It has been nearly 2 years since I had my hysterectomy and by far one of the biggest posts on this site is my hysterectomy recovery post. So many women have found my list to be extremely helpful, but I often get many questions emailed to me. Check out the questions about hysterectomies that you have asked below!
Questions about Hysterectomies
Thankfully we have the internet to help us work through the emotions and fears we may have when we are about to undergo something life changing. Having a hysterectomy at 32 was not something that there was a lot of information on. I was premenopausal, dealing with large amounts of blood loss causing severe anemia and just getting sicker and more exhausted by the day. I asked as many people as I could about their experiences but much of what I was told, was not applicable to me. Since having my hysterectomy, I have filtered hundreds of questions and comments and wanted to share the top 5 questions about hysterectomies below.
1. Hysterectomies & C-Section Pain
One of the biggest questions about hysterectomies I get is in relation to c-sections. I actually looked back at some of my previous posts to see if I talked about the pain comparisons. I remember that when I was preparing for my hysterectomy, I kept Googling and asking friends about the pain comparison between a hysterectomy and a c-section. No one really had any answers for me, so I went into this ready for anything.
As far as the pain goes. I felt like the pain of the 3 small incisions from my hysterectomy was a little worse than the actual c-section. This is because I had a lot of scar tissue from my previous c-sections and the doctor had to work to separate the uterus from the scar tissue to remove it. I remember being very very very sore and having those sharp, shooting pains frequently when moving. It definitely felt like I was back to recovering from a c-section, except that now I also had 3 additional cuts and areas that were healing.
I did ask my doctor and looked back on some emails about this topic and she said that it is common for the pain to be a little worse for women who have had c-sections, especially if there is a lot of scar tissue. However, it was manageable. I was up and moving around just hours after surgery and I just had to take it a bit slower in the coming days and weeks. As long as you stay up on your pain medications you will be just fine and the bonus to having the hysterectomy is that you likely won’t have to care for a newborn while recovering!
2. Swelly Belly
I often get emails and questions about the “swelly belly” that happens after surgery. Swelly Belly happens from trauma to the abdomen along with the gases that are pumped into the area to help create space to remove the reproductive organs and excess fluids that accumulate.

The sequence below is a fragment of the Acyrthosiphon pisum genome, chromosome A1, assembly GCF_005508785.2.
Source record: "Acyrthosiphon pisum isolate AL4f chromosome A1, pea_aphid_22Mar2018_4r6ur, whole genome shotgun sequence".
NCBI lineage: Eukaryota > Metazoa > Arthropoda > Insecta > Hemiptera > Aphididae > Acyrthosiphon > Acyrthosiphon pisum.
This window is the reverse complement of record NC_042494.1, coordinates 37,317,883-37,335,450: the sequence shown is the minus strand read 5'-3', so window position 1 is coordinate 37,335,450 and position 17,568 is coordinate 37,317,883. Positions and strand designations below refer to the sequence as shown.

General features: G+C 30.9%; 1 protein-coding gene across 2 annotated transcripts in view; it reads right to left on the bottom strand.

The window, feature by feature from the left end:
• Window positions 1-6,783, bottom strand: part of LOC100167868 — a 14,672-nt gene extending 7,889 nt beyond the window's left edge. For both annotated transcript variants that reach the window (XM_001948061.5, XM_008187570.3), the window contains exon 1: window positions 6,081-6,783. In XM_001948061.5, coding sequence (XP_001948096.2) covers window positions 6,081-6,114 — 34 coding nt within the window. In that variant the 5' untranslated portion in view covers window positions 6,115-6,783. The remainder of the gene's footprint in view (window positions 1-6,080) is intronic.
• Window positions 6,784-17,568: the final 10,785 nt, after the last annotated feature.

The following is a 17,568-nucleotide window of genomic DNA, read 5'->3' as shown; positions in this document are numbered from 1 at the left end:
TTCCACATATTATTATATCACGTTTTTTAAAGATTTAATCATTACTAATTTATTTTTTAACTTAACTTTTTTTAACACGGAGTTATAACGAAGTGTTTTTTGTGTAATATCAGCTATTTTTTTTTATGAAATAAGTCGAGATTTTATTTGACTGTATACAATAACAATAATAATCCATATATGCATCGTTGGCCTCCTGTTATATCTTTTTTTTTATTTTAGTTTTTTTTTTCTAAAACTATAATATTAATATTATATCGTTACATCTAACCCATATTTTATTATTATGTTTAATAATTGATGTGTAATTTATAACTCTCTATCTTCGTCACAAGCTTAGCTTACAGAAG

I too had this, and most women want to know what the pain associated with this is and how long it takes to go down. As far as pain goes, once the gas pain is out of your body, then it really is just pain from the incisions and removal of the reproductive organs (which includes the pulling and interior bruising). You are going to be sore and probably the most concentrated pain is in your belly button incision.
The swelly belly can last for weeks to months and can be recurrent if you are overdoing it and not resting and allowing your body to heal. For me, it lasted about 2 solid months and then slowly it started to go down.
3. Weight Gain
Weight gain is a big concern and top questions about hysterectomies that I get. One of the side effects of my hysterectomy was weight gain. I put on about 20 lbs after and some of that was because I was just eating crap food and not working out and another aspect was that my hormones were now finding a new normal since they were not having to signal my body to make endless supplies of blood.
I am just now starting to lose the weight from the hysterectomy and my friend who also had the surgery would agree that it is tougher to lose the weight now then prior to the surgery. It has taken me, making better choices about the foods that I am eating (because I loathe working out) and in general being more aware of what my body can tolerate. I have found that by reducing my dairy intake immensely, my body is actually losing more weight and my skin is happier.
4. Getting Back to Everyday Life
Often women are so eager just to get back to everyday life. I totally get this. I was ready to own my life again. I probably got back to everyday life a little too quickly. I went to a funeral the day after my surgery and was in a lot of pain and then we did Disneyland 3 weeks later. I found everyday tasks to be pretty easy but I was still limited. I had a new puppy and had to make sure not to lift anything over 10lbs for a few weeks, I could get up and down and cook and bend over relatively ok, but still needed help and a lot of rest.
My biggest advice is to really baby yourself through the first 2 weeks. If you have little kids, try and get some help or plan home activities that will be very easy for you to monitor (we watched about 2 billion movies, while I drifted in and out of sleep). You will be able to move around pretty much right away, but you will be sore and you will want to stay up on your medications.
5. Sex after Hysterectomy
I will keep this short, but I do get frequent emails about how sex is after hysterectomies. You can read this study recap from WebMD which I completely agree with. Bottom line is when you are on your period 3 weeks on and 5 days off, you don’t have much of a sex life. 2 years later, my husband and I are much happier and are definitely enjoying this next phase of our lives.